You will probably feel lost as you read this story (I know I did), which is why I’m giving so much commentary on this book. The thing that kept me reading is the way the author tells the story. If you’re a writer, I think Fever Dream is a good book to read and study. It’s classified as horror, but I found it more on the eery scale. As a mother, I very much clicked with the protagonist’s fears for her child and what she referred to as the ‘rescue distance’, referred to in the quote below.
Samanta Schweblin is an Argentine short story writer, who has previously published collections of short stories. Fever Dream is her first novel, and Netflix adapted the story into a movie of the same title.
From the publisher: “A young woman named Amanda lies dying in a rural hospital clinic. A boy named David sits beside her. She’s not his mother. He’s not her child. Together, they tell a haunting story of broken souls, toxins, and the power and desperation of family.”
“’Right now, for instance, I’m calculating how long it would take me to jump out of the car and reach Nina if she suddenly ran and leapt into the pool. I call it the ‘rescue distance’: that’s what I’ve named the variable distance separating me from my daughter, and I spend half the day calculating it.’~ Samanta Schweblin, Fever Dream: A Novel
Obviously, in October, I was in the mood for horror, and this book was definitely creepy and descriptive enough to send some bad visuals into my brain. For me, that was perfect for this season—not bloody-gory but very chilling. The story takes place in an isolated mansion called High Place, in the Mexican countryside. The protagonist goes to High Place after her father receives a distressing letter from her cousin. Of course, there are many secrets for the young protagonist to solve. Once she does, though, the question is whether she’ll be able to escape.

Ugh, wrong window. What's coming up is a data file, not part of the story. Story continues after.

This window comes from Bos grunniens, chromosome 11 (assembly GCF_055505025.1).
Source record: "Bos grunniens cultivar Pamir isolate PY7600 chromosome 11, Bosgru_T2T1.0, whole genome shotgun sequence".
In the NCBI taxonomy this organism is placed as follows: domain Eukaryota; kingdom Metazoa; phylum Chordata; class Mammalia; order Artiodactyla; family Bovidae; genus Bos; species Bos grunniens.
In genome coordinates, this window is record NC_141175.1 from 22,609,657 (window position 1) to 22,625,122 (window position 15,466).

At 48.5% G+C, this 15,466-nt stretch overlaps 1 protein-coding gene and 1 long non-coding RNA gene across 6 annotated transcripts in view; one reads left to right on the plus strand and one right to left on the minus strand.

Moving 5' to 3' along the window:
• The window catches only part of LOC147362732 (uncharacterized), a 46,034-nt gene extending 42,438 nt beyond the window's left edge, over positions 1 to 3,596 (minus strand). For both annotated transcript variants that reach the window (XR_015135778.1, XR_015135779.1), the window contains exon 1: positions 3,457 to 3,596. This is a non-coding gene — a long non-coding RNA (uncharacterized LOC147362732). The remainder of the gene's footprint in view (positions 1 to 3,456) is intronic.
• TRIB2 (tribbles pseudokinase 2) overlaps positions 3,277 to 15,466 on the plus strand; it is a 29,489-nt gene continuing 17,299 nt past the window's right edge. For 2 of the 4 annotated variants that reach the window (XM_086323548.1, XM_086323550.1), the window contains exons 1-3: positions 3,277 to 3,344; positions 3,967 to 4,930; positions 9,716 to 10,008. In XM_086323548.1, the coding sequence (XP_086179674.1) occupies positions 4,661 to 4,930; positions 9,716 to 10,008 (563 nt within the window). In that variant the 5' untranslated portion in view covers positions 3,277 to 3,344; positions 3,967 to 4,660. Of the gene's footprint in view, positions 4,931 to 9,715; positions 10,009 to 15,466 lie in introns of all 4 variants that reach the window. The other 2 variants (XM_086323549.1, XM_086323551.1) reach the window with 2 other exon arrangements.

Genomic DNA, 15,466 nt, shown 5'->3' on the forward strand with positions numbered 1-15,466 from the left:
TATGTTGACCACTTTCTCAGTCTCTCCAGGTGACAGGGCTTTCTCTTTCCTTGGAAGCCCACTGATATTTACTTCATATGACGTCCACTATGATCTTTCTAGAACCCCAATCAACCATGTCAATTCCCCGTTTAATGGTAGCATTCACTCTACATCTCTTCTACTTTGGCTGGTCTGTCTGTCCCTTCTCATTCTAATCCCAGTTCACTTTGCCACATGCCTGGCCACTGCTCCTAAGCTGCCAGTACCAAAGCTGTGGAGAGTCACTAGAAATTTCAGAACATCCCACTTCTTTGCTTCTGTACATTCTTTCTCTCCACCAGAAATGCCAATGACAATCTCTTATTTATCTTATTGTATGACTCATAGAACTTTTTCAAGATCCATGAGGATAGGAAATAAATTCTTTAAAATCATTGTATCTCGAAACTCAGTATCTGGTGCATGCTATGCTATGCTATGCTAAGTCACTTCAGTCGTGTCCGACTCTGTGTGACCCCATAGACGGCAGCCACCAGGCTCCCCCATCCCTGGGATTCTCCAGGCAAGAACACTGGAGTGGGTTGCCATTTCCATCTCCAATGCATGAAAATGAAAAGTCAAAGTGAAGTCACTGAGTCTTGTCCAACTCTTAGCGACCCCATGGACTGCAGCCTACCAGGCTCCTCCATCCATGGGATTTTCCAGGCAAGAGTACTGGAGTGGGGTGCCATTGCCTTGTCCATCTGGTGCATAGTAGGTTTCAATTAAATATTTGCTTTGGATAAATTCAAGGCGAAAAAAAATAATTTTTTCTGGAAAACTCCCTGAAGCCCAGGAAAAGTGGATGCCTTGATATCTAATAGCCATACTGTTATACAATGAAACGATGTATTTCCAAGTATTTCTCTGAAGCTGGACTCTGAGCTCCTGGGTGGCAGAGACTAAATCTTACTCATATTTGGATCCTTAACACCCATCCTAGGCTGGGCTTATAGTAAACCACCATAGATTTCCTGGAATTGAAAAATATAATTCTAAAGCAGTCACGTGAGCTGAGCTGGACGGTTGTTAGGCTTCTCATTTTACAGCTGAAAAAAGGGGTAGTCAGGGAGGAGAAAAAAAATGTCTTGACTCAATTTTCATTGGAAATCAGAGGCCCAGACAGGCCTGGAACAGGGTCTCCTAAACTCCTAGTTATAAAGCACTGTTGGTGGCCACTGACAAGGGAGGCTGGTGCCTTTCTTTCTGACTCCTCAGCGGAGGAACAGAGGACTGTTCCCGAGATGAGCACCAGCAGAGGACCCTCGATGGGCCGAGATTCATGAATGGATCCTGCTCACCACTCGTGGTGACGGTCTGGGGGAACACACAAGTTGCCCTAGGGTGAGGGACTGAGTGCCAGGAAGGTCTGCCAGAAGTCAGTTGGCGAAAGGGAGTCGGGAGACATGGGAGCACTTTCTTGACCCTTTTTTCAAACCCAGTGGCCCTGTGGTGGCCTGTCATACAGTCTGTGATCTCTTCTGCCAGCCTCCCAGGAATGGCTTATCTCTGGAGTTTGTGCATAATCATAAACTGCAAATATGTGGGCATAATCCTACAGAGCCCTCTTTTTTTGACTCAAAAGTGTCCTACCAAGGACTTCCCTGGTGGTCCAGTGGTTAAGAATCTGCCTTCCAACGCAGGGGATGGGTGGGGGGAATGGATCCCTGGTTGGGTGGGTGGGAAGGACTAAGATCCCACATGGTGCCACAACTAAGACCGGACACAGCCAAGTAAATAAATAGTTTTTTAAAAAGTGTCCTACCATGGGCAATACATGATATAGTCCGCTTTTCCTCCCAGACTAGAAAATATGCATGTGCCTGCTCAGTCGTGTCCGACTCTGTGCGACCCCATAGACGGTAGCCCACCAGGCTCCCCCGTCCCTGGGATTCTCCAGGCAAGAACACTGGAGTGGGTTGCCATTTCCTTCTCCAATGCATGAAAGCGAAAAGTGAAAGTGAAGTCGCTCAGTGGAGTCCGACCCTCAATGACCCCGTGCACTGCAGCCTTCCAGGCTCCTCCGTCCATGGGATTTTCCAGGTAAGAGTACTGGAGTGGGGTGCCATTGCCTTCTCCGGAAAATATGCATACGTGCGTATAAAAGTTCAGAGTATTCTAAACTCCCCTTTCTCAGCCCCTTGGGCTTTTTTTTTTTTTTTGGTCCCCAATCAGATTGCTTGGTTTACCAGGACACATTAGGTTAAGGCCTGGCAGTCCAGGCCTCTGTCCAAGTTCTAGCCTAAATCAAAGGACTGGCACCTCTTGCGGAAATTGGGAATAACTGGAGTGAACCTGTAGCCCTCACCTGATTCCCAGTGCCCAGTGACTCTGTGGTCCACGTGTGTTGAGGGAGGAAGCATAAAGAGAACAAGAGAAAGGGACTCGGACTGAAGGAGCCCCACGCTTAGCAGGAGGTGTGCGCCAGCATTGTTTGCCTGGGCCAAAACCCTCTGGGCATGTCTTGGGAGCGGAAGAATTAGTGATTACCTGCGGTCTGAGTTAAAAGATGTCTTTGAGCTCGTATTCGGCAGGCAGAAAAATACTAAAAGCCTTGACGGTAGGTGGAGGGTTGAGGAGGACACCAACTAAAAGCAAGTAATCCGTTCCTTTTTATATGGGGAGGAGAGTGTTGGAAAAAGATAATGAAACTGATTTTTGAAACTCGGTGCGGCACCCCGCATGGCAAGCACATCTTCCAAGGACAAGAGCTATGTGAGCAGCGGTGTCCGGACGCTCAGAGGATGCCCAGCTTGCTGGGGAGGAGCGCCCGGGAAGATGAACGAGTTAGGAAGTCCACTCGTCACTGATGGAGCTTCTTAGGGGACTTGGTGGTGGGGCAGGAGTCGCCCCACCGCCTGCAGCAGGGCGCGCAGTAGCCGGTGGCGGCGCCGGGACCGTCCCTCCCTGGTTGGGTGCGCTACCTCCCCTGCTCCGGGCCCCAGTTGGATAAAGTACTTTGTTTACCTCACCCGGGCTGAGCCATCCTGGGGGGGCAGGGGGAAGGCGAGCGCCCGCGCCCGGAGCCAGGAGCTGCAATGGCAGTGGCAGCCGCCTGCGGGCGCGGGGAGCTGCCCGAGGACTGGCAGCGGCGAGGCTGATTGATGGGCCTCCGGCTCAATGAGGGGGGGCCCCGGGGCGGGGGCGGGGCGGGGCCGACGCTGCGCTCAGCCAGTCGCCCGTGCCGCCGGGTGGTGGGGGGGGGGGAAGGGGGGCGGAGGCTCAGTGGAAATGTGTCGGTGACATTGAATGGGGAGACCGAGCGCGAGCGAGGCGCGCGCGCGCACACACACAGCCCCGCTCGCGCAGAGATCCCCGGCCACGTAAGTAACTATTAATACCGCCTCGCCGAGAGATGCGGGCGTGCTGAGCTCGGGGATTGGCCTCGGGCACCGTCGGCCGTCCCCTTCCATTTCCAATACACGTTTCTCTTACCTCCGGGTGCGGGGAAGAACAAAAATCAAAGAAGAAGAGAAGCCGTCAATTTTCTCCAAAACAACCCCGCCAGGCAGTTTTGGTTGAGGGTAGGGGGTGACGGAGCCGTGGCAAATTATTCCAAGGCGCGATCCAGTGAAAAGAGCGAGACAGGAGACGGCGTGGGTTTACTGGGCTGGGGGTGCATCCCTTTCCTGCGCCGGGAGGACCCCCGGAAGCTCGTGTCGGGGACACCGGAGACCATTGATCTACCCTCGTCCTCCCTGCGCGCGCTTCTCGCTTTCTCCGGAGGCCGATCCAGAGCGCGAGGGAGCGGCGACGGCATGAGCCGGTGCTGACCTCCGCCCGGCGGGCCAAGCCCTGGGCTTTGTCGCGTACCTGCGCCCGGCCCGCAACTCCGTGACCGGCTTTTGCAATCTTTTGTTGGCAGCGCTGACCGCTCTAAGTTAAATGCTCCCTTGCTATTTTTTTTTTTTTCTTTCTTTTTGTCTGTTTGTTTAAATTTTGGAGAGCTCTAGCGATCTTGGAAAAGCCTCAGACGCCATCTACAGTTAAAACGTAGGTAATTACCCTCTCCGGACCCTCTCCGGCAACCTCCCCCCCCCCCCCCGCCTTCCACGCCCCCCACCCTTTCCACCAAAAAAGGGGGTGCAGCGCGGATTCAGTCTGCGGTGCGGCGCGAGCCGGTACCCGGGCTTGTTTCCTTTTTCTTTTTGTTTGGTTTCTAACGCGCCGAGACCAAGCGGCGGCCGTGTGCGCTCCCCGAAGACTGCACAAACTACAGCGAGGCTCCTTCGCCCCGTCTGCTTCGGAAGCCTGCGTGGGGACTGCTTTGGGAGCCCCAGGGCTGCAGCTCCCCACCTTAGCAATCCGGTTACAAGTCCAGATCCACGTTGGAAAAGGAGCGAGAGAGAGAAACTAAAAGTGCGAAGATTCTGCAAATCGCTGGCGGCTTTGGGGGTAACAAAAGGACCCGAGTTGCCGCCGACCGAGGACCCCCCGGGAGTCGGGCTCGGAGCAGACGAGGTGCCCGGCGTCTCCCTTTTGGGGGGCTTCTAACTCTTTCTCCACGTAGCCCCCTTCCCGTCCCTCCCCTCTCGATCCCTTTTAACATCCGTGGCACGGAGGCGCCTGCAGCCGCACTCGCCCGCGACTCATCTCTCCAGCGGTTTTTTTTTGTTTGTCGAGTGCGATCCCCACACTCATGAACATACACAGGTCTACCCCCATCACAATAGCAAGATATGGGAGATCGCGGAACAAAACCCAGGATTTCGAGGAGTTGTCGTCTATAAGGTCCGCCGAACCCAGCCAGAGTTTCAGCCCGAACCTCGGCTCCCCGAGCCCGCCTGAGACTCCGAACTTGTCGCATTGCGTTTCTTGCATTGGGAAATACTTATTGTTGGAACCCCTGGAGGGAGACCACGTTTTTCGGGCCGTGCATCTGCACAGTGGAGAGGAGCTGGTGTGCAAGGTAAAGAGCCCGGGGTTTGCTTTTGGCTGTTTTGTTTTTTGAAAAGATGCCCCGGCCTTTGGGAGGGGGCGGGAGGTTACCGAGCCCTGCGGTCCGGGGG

“Old would have been an inaccurate word to describe him. He was ancient, his face gouged with wrinkles, a few sparse hairs stubbornly attached to his skull. He was very pale too, like an underground creature. A slug, perhaps. His veins contrasted with his pallor, thin, spidery lines of purple and blue.~ Silvia Moreno-Garcia, Mexican Gothic
It was very difficult for me to pick one quote from this book. The chapters where Linda Hogan, an indigenous writer and environmentalist, writes about her relationships with the animals and nature around her pulled at my heart, especially when she wrote about her horses. Those words brought me to tears. I miss having the sound, sight, touch, and yes, even the smell of horses right outside my windows. No matter how old I am, how many years go by since my last horse left this world, I’ll never forget how special those ties were to me.
“The horses are outside my open windows. We speak to one another, especially in the evenings. I sit where they can hear. They are beautiful, shaking their manes, animals that smell of herbs and earth.~ Linda Hogan, The Radiant Lives of Animals